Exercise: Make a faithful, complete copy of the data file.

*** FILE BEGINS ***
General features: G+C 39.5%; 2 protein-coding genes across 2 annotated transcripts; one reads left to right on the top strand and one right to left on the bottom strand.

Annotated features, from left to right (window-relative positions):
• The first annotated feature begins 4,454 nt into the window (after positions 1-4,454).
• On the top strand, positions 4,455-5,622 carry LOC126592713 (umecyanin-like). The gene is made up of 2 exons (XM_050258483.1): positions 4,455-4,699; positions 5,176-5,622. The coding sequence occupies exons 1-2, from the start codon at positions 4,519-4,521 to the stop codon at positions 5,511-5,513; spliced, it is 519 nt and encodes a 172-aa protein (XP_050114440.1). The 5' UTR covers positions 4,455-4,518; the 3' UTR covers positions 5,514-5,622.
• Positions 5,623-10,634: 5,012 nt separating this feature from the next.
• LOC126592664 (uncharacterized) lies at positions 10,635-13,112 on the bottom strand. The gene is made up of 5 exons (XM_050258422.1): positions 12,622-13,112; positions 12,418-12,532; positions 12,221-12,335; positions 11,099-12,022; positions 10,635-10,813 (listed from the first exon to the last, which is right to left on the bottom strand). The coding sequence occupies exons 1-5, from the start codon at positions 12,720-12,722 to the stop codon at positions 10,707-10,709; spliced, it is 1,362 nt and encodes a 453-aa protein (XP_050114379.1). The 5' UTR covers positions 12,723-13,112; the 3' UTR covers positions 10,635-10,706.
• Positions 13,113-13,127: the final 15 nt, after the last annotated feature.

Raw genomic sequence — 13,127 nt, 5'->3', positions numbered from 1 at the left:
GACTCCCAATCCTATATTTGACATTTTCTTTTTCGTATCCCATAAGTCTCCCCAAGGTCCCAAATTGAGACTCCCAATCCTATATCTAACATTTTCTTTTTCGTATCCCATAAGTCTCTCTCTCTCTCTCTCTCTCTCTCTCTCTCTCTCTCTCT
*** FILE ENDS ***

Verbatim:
General features: G+C 39.5%; 2 protein-coding genes across 2 annotated transcripts; one reads left to right on the top strand and one right to left on the bottom strand.

Annotated features, from left to right (window-relative positions):
• The first annotated feature begins 4,454 nt into the window (after positions 1-4,454).
• On the top strand, positions 4,455-5,622 carry LOC126592713 (umecyanin-like). The gene is made up of 2 exons (XM_050258483.1): positions 4,455-4,699; positions 5,176-5,622. The coding sequence occupies exons 1-2, from the start codon at positions 4,519-4,521 to the stop codon at positions 5,511-5,513; spliced, it is 519 nt and encodes a 172-aa protein (XP_050114440.1). The 5' UTR covers positions 4,455-4,518; the 3' UTR covers positions 5,514-5,622.
• Positions 5,623-10,634: 5,012 nt separating this feature from the next.
• LOC126592664 (uncharacterized) lies at positions 10,635-13,112 on the bottom strand. The gene is made up of 5 exons (XM_050258422.1): positions 12,622-13,112; positions 12,418-12,532; positions 12,221-12,335; positions 11,099-12,022; positions 10,635-10,813 (listed from the first exon to the last, which is right to left on the bottom strand). The coding sequence occupies exons 1-5, from the start codon at positions 12,720-12,722 to the stop codon at positions 10,707-10,709; spliced, it is 1,362 nt and encodes a 453-aa protein (XP_050114379.1). The 5' UTR covers positions 12,723-13,112; the 3' UTR covers positions 10,635-10,706.
• Positions 13,113-13,127: the final 15 nt, after the last annotated feature.

Raw genomic sequence — 13,127 nt, 5'->3', positions numbered from 1 at the left:
GACTCCCAATCCTATATTTGACATTTTCTTTTTCGTATCCCATAAGTCTCCCCAAGGTCCCAAATTGAGACTCCCAATCCTATATCTAACATTTTCTTTTTCGTATCCCATAAGTCTCTCTCTCTCTCTCTCTCTCTCTCTCTCTCTCTCTCTCT